Airlift!

My latest at the Diplomat isn’t so much about Mali as it is about heavy airlift, logistics, and multilateralism:

With increasingly dense littoral populations living in a disaster-prone region, the ability of ASEAN militaries to conduct airlift may become their critical operational capability. Of all Indo-Pac states, India has made the most serious investment with an order of 10 C-17s.

Air diplomacy” may have a role to play. The pre-eminence of the United States in air transport continues to give it an advantage in crisis situations, as the U.S. military can deliver people and material faster and in greater quantities than any regional player. A Y-20 equipped PLAAF may someday be able to cut into this advantage. In the medium term, we could perhaps imagine an Asian alternative to the Heavy Airlift Wing, a organization serving the airlift needs of a consortium of European states.  The HAW owns 3 C-17 Globemasters (operating with Hungarian markings), giving member states a limited heavy airlift capacity.  Of course, any kind of multilateral military organization requires substantial agreement across parties, a requirement that does not necessarily hold even in ASEAN, much less across the panoply of East Asia states. Nevertheless, some sort of shared airlift capacity might make sense in context of the operations-other-than-war that so often occupy Asian military organizations.

Two supporting thoughts:

  • The Heavy Airlift Wing is a genuinely interesting development, representing a multilateral effort to resolve a key logistics problem. Of course, the members are all friendly with one another and have dense security relationships, so it’s an easy case for security cooperation. Nevertheless, it might be interesting to try to transplant the concept elsewhere.
  • Michael O’Hanlon’s The Science of War is  surprisingly good, especially on logistics, analysis, and the relationship between research and war. I’m not generally impressed with his work (although the Kosovo book isn’t bad), but this is a very good intro to some complex security issues.

6 comments on this post.
  1. J. Otto Pohl:

    Mali is not geographically that close to France. I have flown from Accra to London and back and the distance between the northern Mali and southern France is pretty substantial. Algeria is quite large.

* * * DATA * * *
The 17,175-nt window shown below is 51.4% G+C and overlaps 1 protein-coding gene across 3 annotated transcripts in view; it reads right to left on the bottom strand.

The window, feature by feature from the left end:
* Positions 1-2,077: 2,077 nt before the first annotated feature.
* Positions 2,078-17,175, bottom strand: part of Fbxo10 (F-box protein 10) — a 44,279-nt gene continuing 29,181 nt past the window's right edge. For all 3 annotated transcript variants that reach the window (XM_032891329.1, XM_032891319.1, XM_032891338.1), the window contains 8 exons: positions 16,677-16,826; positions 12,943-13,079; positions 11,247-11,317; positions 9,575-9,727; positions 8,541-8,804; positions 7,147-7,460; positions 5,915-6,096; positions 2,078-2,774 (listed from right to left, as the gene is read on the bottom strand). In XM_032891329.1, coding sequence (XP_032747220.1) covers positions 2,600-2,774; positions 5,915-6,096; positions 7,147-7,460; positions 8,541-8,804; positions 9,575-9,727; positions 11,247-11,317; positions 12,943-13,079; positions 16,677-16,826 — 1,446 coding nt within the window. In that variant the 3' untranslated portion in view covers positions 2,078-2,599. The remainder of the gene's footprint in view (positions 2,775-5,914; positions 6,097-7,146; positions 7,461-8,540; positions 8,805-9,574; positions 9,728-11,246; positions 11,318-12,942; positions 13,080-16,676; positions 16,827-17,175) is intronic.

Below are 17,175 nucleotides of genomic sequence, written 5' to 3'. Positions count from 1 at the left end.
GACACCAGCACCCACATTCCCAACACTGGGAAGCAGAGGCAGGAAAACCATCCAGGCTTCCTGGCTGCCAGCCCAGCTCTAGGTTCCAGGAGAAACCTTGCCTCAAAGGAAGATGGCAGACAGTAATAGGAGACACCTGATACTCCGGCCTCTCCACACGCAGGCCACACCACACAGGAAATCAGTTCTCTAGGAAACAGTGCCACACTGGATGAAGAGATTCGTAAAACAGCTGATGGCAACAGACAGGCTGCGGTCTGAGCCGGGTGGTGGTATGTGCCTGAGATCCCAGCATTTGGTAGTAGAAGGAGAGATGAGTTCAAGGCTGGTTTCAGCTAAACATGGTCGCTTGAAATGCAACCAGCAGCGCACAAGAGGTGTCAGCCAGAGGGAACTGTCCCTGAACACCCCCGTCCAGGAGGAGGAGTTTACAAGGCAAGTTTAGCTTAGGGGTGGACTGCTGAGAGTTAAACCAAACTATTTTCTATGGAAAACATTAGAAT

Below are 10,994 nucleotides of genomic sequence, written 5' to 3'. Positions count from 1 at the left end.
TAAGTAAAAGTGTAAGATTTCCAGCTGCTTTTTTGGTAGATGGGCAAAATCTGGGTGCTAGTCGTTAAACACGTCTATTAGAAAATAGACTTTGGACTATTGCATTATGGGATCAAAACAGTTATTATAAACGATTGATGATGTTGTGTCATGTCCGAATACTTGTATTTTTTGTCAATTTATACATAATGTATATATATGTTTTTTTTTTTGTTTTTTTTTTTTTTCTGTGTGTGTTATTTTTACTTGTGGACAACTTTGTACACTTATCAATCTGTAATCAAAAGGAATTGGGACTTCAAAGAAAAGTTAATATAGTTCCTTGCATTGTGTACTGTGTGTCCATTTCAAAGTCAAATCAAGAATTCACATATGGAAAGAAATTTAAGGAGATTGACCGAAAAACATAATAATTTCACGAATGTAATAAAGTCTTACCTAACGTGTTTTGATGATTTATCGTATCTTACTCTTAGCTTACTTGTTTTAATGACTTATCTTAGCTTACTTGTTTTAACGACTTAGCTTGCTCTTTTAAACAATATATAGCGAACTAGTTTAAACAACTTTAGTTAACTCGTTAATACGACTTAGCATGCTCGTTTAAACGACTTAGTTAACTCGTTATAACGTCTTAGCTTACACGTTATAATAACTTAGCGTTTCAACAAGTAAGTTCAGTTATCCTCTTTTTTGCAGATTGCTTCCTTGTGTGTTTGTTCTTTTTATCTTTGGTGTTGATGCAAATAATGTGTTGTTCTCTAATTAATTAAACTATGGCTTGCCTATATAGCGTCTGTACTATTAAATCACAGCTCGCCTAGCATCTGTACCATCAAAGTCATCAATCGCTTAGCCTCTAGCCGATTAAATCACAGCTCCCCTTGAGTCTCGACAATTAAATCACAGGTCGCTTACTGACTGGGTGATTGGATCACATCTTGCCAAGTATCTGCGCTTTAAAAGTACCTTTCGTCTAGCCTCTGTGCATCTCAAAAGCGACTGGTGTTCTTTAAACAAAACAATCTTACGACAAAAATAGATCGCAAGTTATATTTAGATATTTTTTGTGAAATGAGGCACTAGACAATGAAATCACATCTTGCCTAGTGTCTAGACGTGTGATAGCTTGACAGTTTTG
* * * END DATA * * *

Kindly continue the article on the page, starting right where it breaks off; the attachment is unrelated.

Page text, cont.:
2. liberal:

    Michael O’Hanlon’s … I’m not generally impressed with his work…

    Correct me if I’m wrong, but IIRC (a) he supports ballistic missile defense, (b) he supported the invasion of Iraq. IMHO that makes him worse than useless.

  3. i.boskone:

    Speaking of Mali – how has France been able to ever do anything militarily in Africa without significant airlift capacity of their own? I’m pretty sure the news footage I’ve seen showed, along with C-17s belonging to Canada and the USA, an Antonov freighter in civilian colors. All France seems to have are twin engined turbo-prop jobs that look smaller than C-130s. Am I mistaken?

  4. para38:

    The C-17s shown in footage belong to the British, Canadians and US. The An-125 belongs to a Ukrainian company, which also provides more of the same capacity to the European Strategic Airlift capability called SALIS, that operates out of Germany (by the way, for the Europeans a vastly more relevant capability in terms of cargo capacity and operational history than the token Heavy Airlift Wing sponsored for the most part by the US).

    France is operating C-160 Transall aircraft, which are tactical intra-theater transports very suitable to operate from unprepared airfields. Since France is having substantial military capacity on the spot in African countries, not all their vehicles come all the way from France and can be deployed with these transports, for instance all their armored 4×4, which already outgun most of the stuff the rebels have. The larger VBCI APC, CAESAR SPH and most of the logistical stuff require larger transports, hence the British and Ukrainian aircraft.

  5. Major Kong:

    They have some C-130s and some KC-135s that can also haul cargo.

    But you are correct, they don’t have any real “strategic airlift”.

    To put the relative force size in perspective – we had more KC-135s in the Ohio Air National Guard (18) than the entire Armée de l’Air (14).

  6. swearyanthony:

    At some point you have to start discounting everything said by a person that is a total fuckup. O’Hanlon is one of these people. If I ever find him on the the same side of an argument as myself, I double or triple check my own rationale.
    Has the man ever actually apologized for Iraq? Not “I’m sorry other people weren’t brilliant enough to enact my vision” sorry. Actual “I made a terrible call and many, many, many people are unnecessarily dead” sorry. Of course not. He’s another one of the think tank weasels.

Leave a comment

You must be